"GOOD DAYS AND BAD DAYS": THE ROLE OF VIDEO EVIDENCE IN THE ASSESSMENT OF CREDIBILITY AND DAMAGES

“GOOD DAYS AND BAD DAYS”: THE ROLE OF VIDEO EVIDENCE IN THE ASSESSMENT OF CREDIBILITY AND DAMAGES

Mediatelegal

In Karapetianas -v- Kent and Sussex Loft Conversions Ltd [2017] EWHC 859 (QB) Mr Jonathan Swift QC considered the appropriate approach to damages when the claimant’s case as to ongoing symptoms was contradicted by video evidence.  He found that the evidence showed that there had been a full recovery. He also, however, rejected the argument that the claimant was fraudulent.

THE CASE

The claimant was injured in an accident at work. He suffered a pelvic injury. That initial injury was significant. There were issues between the parties in relation to recovery and the date of recovery.

THE VIDEO EVIDENCE

The extent of his recovery (and its timing) has been put in issue by video surveillance evidence of the Claimant, taken on a number of occasions, but mainly between the end of March 2014 and mid-August 2014. Put very shortly indeed there is a stark disparity between the Claimant as seen on that video evidence, and the way in which the Claimant presented when examined by a range of medical experts both before March 2014 and after August 2014. On the video evidence, the Claimant appears to have a relatively normal level of function. When examined by each of the medical experts the Claimant has appeared to be severely disabled.”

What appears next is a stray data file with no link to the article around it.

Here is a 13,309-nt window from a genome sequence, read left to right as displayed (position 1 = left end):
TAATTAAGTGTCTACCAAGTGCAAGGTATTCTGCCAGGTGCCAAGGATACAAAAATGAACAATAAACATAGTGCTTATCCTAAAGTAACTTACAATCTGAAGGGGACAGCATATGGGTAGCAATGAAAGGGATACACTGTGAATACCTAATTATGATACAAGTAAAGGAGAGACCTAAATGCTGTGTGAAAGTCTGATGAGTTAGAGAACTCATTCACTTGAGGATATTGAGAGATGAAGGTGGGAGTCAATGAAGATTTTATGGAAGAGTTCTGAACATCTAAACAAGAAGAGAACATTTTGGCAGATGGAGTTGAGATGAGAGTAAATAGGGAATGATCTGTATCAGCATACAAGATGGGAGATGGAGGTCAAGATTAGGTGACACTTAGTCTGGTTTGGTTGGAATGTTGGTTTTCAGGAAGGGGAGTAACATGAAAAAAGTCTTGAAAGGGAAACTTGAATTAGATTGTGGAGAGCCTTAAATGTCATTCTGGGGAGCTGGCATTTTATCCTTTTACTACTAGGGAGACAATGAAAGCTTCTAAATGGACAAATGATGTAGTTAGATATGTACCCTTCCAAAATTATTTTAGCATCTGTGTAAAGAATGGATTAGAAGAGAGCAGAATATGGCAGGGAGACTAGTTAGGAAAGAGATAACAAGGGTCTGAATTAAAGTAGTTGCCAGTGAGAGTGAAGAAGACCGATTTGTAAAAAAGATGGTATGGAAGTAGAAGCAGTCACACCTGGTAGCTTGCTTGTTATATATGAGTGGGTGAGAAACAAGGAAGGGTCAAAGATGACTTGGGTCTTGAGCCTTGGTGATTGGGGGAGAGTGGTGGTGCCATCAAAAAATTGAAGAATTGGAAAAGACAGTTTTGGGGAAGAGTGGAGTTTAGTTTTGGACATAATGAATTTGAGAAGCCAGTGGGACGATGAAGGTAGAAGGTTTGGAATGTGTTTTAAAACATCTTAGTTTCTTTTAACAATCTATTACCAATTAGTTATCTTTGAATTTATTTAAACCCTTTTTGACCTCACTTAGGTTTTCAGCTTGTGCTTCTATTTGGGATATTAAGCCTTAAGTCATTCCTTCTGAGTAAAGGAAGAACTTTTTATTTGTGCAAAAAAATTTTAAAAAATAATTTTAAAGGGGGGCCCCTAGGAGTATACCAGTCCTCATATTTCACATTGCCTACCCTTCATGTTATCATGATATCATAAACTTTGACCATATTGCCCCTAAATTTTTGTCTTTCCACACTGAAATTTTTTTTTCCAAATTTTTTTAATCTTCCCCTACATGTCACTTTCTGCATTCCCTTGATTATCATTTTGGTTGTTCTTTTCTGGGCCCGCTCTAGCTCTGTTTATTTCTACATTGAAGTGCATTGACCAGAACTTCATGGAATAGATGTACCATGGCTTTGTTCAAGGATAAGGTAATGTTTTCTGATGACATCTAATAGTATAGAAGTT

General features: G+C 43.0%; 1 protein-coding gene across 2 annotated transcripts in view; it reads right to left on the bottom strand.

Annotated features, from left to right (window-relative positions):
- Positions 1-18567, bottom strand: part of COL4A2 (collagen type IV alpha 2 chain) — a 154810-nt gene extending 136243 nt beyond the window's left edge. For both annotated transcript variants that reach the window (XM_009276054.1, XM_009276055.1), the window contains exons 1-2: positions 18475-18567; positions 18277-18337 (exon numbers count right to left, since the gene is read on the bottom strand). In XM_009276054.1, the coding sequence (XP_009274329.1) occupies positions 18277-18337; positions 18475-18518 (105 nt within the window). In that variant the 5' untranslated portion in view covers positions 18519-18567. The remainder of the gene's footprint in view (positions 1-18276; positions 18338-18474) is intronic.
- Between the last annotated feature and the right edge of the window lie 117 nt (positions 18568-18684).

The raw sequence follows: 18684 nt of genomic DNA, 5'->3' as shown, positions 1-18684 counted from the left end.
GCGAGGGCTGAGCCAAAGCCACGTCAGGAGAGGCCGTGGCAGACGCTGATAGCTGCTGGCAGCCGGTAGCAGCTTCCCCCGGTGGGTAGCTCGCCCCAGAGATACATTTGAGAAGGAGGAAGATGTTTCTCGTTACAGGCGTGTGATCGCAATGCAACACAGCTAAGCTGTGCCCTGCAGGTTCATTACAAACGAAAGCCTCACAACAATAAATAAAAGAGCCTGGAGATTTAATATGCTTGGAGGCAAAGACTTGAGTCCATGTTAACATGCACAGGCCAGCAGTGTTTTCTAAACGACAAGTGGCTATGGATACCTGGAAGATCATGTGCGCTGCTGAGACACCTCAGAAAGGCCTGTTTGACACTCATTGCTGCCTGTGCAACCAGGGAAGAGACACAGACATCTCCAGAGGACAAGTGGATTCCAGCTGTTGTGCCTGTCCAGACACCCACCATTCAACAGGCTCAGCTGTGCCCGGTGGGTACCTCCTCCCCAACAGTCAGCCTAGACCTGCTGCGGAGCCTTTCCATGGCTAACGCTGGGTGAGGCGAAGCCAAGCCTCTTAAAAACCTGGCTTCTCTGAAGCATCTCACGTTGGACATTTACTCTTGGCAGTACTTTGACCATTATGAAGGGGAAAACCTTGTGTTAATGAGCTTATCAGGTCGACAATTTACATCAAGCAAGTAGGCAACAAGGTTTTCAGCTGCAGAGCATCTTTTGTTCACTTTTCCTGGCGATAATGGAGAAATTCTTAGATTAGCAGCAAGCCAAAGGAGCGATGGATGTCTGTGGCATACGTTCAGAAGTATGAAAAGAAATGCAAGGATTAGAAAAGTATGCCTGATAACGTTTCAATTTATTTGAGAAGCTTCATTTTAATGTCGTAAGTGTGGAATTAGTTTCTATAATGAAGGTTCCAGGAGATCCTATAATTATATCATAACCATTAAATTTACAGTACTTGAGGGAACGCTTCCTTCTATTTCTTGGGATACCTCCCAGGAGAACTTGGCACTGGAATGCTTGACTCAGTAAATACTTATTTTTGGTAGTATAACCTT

THE JUDGE’S CONCLUSION
  1. Drawing all this together, I accept that the video evidence shows the Claimant’s level of recovery from the 2012 accident, by the mid-part of 2014. My conclusion is that by that time, the Claimant had recovered to the extent that he had regained something approaching normal functionality.
  2. I have considered the possibility that the Claimant’s day to day activities, as seen on the video evidence, are explained on the basis that he was taking large doses of painkillers, thereby masking the pain and enabling him to give the appearance of a relatively normal level of functionality. Dr. Pither did not consider that this was a possible explanation; I accept that evidence, and in any event think that this explanation lacks plausibility, for essentially the same reason as the good day/bad day explanation also lacks plausibility. The video evidence is of 17 occasions over the period from December 2013 to August 2014. In total, surveillance was attempted on 21 occasions, but on four of the days the Claimant was not spotted. Given that sample, over that period of time, it is improbable either that only “good days” were sampled, or that the only days observed were those when the Claimant had taken painkillers.
  3. In his submissions for the Claimant, Mr. Leech suggested that I should take account of the gaps between the periods of surveillance, and that I might infer that in these periods, the Claimant was not as able as he appeared on the video. I do not think that any such inference can be drawn; to do so would be to assume that the surveillance followed some sort of pattern which (advertently or otherwise) captured only the Claimant’s “good” periods. I do not consider that there is any basis for such an assumption. Overall therefore I accept the video evidence as representative of the Claimant’s level of functionality as at 2014.